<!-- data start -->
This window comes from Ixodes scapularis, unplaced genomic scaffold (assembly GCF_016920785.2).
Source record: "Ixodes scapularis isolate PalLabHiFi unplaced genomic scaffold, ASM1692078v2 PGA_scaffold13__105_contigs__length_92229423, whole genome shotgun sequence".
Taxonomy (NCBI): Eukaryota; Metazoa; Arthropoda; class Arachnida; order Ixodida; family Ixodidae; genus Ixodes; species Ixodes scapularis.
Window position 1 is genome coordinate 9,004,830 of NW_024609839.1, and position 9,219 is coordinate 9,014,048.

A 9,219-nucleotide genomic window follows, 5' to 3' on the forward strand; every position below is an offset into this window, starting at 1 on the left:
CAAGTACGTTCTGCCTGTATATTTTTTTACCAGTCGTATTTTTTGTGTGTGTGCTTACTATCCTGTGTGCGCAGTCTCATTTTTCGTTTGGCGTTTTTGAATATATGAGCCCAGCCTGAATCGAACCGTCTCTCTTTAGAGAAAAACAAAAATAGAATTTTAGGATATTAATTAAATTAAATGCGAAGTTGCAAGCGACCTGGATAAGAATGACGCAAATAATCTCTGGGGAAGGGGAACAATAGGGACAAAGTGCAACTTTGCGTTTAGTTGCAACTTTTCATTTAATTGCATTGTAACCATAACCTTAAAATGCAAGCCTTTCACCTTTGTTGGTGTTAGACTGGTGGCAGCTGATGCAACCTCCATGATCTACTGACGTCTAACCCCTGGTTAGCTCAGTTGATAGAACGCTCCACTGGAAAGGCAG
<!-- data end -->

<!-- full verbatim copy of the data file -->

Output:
This window comes from Ixodes scapularis, unplaced genomic scaffold (assembly GCF_016920785.2).
Source record: "Ixodes scapularis isolate PalLabHiFi unplaced genomic scaffold, ASM1692078v2 PGA_scaffold13__105_contigs__length_92229423, whole genome shotgun sequence".
Taxonomy (NCBI): Eukaryota; Metazoa; Arthropoda; class Arachnida; order Ixodida; family Ixodidae; genus Ixodes; species Ixodes scapularis.
Window position 1 is genome coordinate 9,004,830 of NW_024609839.1, and position 9,219 is coordinate 9,014,048.

A 9,219-nucleotide genomic window follows, 5' to 3' on the forward strand; every position below is an offset into this window, starting at 1 on the left:
CAAGTACGTTCTGCCTGTATATTTTTTTACCAGTCGTATTTTTTGTGTGTGTGCTTACTATCCTGTGTGCGCAGTCTCATTTTTCGTTTGGCGTTTTTGAATATATGAGCCCAGCCTGAATCGAACCGTCTCTCTTTAGAGAAAAACAAAAATAGAATTTTAGGATATTAATTAAATTAAATGCGAAGTTGCAAGCGACCTGGATAAGAATGACGCAAATAATCTCTGGGGAAGGGGAACAATAGGGACAAAGTGCAACTTTGCGTTTAGTTGCAACTTTTCATTTAATTGCATTGTAACCATAACCTTAAAATGCAAGCCTTTCACCTTTGTTGGTGTTAGACTGGTGGCAGCTGATGCAACCTCCATGATCTACTGACGTCTAACCCCTGGTTAGCTCAGTTGATAGAACGCTCCACTGGAAAGGCAG